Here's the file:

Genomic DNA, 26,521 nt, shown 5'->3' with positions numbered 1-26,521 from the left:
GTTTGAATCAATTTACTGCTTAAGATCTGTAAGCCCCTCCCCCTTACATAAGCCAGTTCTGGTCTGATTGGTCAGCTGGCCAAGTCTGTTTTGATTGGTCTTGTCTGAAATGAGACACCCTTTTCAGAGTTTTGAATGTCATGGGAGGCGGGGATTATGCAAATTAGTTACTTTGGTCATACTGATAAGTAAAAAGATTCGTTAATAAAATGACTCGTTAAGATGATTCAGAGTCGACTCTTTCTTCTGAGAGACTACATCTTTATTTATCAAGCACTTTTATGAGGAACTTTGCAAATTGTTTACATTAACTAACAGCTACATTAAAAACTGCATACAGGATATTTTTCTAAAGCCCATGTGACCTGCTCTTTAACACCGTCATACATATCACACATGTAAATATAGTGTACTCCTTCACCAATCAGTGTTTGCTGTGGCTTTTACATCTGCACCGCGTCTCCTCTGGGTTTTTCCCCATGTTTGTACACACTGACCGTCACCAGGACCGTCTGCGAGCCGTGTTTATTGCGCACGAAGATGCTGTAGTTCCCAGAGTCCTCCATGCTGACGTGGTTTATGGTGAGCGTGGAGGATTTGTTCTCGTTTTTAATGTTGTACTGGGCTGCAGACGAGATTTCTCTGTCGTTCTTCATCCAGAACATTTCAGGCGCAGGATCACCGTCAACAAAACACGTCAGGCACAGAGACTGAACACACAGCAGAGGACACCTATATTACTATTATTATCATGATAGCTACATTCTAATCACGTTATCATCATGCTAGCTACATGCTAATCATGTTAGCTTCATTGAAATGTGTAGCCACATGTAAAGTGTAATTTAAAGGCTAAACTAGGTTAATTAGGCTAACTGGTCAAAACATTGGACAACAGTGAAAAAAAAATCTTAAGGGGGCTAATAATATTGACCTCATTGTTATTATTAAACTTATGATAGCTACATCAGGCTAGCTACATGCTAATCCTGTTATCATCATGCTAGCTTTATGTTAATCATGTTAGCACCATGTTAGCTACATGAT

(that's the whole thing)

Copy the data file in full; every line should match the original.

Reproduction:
Genomic DNA, 26,521 nt, shown 5'->3' with positions numbered 1-26,521 from the left:
GTTTGAATCAATTTACTGCTTAAGATCTGTAAGCCCCTCCCCCTTACATAAGCCAGTTCTGGTCTGATTGGTCAGCTGGCCAAGTCTGTTTTGATTGGTCTTGTCTGAAATGAGACACCCTTTTCAGAGTTTTGAATGTCATGGGAGGCGGGGATTATGCAAATTAGTTACTTTGGTCATACTGATAAGTAAAAAGATTCGTTAATAAAATGACTCGTTAAGATGATTCAGAGTCGACTCTTTCTTCTGAGAGACTACATCTTTATTTATCAAGCACTTTTATGAGGAACTTTGCAAATTGTTTACATTAACTAACAGCTACATTAAAAACTGCATACAGGATATTTTTCTAAAGCCCATGTGACCTGCTCTTTAACACCGTCATACATATCACACATGTAAATATAGTGTACTCCTTCACCAATCAGTGTTTGCTGTGGCTTTTACATCTGCACCGCGTCTCCTCTGGGTTTTTCCCCATGTTTGTACACACTGACCGTCACCAGGACCGTCTGCGAGCCGTGTTTATTGCGCACGAAGATGCTGTAGTTCCCAGAGTCCTCCATGCTGACGTGGTTTATGGTGAGCGTGGAGGATTTGTTCTCGTTTTTAATGTTGTACTGGGCTGCAGACGAGATTTCTCTGTCGTTCTTCATCCAGAACATTTCAGGCGCAGGATCACCGTCAACAAAACACGTCAGGCACAGAGACTGAACACACAGCAGAGGACACCTATATTACTATTATTATCATGATAGCTACATTCTAATCACGTTATCATCATGCTAGCTACATGCTAATCATGTTAGCTTCATTGAAATGTGTAGCCACATGTAAAGTGTAATTTAAAGGCTAAACTAGGTTAATTAGGCTAACTGGTCAAAACATTGGACAACAGTGAAAAAAAAATCTTAAGGGGGCTAATAATATTGACCTCATTGTTATTATTAAACTTATGATAGCTACATCAGGCTAGCTACATGCTAATCCTGTTATCATCATGCTAGCTTTATGTTAATCATGTTAGCACCATGTTAGCTACATGAT